Melee Technique: Strafe-Circle-Strike

November 5, 2008 by  
Filed under Melee Range Combat

When engaging a zombie at melee distance, you’re faced with the following combat dilemma: How do you deliver a terminating blow to an oncoming corpse while simultaneously remaining outside of its hostile reach?

A frontal assault is, for the most part, not recommended. If you initiate your attack directly face-to-face with your opponent, you must have 100% confidence that you will be able to end your attacker’s onslaught with a single blow. Should your strike fail to neutralize your opponent, you will most likely find yourself within a range where the ghoul can grab you with its outstretched hands, turning the conflict from a melee engagement to a close quarters confrontation – the most perilous of ranges to engage the undead.

A better strategy is to take advantage of your superior, and your opponent’s lack of, motor skill and coordination. This is defined by the ZCC as “Passing the Grasp” – getting around, over or under the reaching, infectious hands of the ghoul and delivering a finishing strike.

An effective ZCC melee technique which you can employ is┬áthe SCS – Strafe-Circle-Strike:

1) Strafe – when confronting a zombie at midrange, you will most likely be facing each other directly. With the ghoul’s arms outstretched, it may be difficult to attack its skull without coming in danger-close proximity to its grasp, especially if you face a taller attacker with a longer reach than yourself. Your first move should be to side-step, or “strafe” left or right of your attacker. This word in this context originates from the first-person shooter video game genre, meaning to shuffle side-to-side while continuously facing your adversary. The intention is to move out of reach of the opponent’s grasp while not losing sight of it at all times. Do not turn away from your attacker during this movement. At melee range, ghouls have been known to lurch suddenly in an attempt to grab their victim.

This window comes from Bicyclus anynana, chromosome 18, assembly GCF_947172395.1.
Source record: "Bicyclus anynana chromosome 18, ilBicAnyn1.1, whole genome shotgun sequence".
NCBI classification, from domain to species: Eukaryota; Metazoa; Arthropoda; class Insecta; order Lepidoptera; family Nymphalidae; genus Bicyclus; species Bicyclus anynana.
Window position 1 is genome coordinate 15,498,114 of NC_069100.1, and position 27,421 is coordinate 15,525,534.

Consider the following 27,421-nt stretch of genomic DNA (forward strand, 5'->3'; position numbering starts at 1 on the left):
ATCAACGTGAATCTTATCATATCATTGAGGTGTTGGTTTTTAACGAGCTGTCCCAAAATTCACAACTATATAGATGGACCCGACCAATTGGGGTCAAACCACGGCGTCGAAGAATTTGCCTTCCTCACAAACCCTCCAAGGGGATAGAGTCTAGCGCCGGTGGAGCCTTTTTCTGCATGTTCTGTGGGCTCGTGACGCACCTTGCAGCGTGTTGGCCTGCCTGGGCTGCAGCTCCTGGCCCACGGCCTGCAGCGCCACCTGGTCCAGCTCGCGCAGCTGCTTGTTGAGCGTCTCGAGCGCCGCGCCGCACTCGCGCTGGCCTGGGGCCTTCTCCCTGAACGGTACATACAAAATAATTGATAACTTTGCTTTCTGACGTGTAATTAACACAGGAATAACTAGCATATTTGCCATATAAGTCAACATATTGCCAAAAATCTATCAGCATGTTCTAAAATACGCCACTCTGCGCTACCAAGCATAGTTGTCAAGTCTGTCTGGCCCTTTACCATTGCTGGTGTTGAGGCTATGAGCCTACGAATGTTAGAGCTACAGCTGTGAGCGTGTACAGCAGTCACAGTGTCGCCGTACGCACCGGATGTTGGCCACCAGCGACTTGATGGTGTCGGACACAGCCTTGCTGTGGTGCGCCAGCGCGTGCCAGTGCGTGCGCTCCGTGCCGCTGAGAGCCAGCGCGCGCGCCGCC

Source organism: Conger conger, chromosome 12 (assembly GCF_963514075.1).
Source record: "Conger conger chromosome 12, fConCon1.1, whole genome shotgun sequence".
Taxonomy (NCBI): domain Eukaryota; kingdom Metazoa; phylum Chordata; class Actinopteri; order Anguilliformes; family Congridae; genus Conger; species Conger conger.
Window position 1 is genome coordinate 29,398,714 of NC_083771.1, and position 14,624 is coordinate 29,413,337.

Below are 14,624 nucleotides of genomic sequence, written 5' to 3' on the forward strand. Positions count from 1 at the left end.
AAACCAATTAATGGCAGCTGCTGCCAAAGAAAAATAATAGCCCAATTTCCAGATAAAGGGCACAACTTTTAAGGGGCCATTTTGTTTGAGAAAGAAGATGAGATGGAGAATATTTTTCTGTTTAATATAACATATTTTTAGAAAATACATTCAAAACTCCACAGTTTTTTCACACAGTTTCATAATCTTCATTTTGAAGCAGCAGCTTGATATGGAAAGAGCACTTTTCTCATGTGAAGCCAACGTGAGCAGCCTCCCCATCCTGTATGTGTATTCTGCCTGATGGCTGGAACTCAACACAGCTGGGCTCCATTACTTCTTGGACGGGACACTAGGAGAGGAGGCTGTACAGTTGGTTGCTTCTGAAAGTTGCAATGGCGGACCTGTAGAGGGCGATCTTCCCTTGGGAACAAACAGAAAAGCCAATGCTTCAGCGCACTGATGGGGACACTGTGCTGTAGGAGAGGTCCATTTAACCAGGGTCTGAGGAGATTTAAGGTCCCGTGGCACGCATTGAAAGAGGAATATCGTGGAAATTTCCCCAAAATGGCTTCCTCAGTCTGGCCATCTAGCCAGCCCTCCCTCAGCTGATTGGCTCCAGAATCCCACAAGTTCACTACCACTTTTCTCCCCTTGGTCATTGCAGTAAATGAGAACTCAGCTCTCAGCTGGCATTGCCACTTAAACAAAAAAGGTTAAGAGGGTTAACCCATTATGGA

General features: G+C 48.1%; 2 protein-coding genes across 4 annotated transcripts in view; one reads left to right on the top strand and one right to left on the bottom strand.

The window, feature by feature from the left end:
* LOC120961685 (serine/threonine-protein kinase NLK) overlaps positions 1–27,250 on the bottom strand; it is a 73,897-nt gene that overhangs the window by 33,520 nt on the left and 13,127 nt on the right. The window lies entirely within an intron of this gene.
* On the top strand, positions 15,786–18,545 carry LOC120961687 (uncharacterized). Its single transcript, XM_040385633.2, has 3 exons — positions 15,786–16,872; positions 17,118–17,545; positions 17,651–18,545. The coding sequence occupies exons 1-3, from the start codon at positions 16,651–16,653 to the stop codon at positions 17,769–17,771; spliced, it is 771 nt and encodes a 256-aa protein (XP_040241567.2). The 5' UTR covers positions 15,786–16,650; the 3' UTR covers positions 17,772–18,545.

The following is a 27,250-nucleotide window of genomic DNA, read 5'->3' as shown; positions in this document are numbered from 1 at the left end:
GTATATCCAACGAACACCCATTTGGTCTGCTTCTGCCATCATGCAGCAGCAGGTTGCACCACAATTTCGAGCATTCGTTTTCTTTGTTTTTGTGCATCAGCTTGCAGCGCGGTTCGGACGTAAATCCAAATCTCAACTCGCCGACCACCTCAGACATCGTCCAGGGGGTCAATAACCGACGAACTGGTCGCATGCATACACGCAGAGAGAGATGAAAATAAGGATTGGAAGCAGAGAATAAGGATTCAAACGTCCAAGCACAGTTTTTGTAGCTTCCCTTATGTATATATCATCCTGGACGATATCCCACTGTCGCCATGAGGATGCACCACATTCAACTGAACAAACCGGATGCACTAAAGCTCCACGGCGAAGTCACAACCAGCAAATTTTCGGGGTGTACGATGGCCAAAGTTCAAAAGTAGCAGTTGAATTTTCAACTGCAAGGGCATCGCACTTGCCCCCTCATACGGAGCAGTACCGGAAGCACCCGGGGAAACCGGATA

2) Circle – once you have positioned yourself to either side of your attacker, begin to pivot clockwise or counterclockwise, ending at the left or right side (you could potentially continue circling, eventually ending up directly behind the attacker, but this obviously takes more time.) With this movement, you are taking advantage of the zombie’s lack of coordination. Recall the zombie’s coordination weaknesses in “Anatomy.” A normal human attacker would most likely turn, pivot, and track your movement should you attempt to circle him. Using the ghoul’s lack of speed against it, you are able to remain out of reach while exposing several prime anatomical targets for your assault.

3) Strike – from your finishing position, you have several melee striking options: the occipital, temporal, and nasal/orbital region of the skull and the neck are all available targets. Remember, the zombie does not possess the intelligence to block an oncoming strike, so choose whichever target suits you and your weapon best.

As you become proficient in this technique, you will be able to combine the first two movements into one smooth clockwise or counterclockwise transition, known also as the “Circlestrafe.”

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Comments

3 Responses to “Melee Technique: Strafe-Circle-Strike”

  1. New Melee Technique Briefing: Strafe-Circle-Strike | Zombie Combat Club on November 5th, 2008 7:50 am

    [...] Review this briefing in the Melee Techniques section at this link. [...]

  2. Amarant on December 10th, 2008 1:22 am

    I would just like to share a good bit of advice learned from sword-fighting lessons: remember your feet. Tripping against a human opponent is bad enough, but against a zombie horde, death is almost guaranteed. Reduce your profile by putting one foot horizontally in front of the other. Bend slightly at the knees to lower your center of gravity, and avoid being knocked over. Raise your legs as little as possible and try to keep both feet on the ground when fighting. NEVER step backwards. A stone, hole, root, or body can set you off balance. Keeping this in mind will keep you off your back, and out of ghoulish stomachs.

  3. sum_yung_gui on January 10th, 2009 2:06 pm

    The V-step technique from Escrima and the circle walking technique from Ba Qua bare some similarity to this tactic and may be worth studying.

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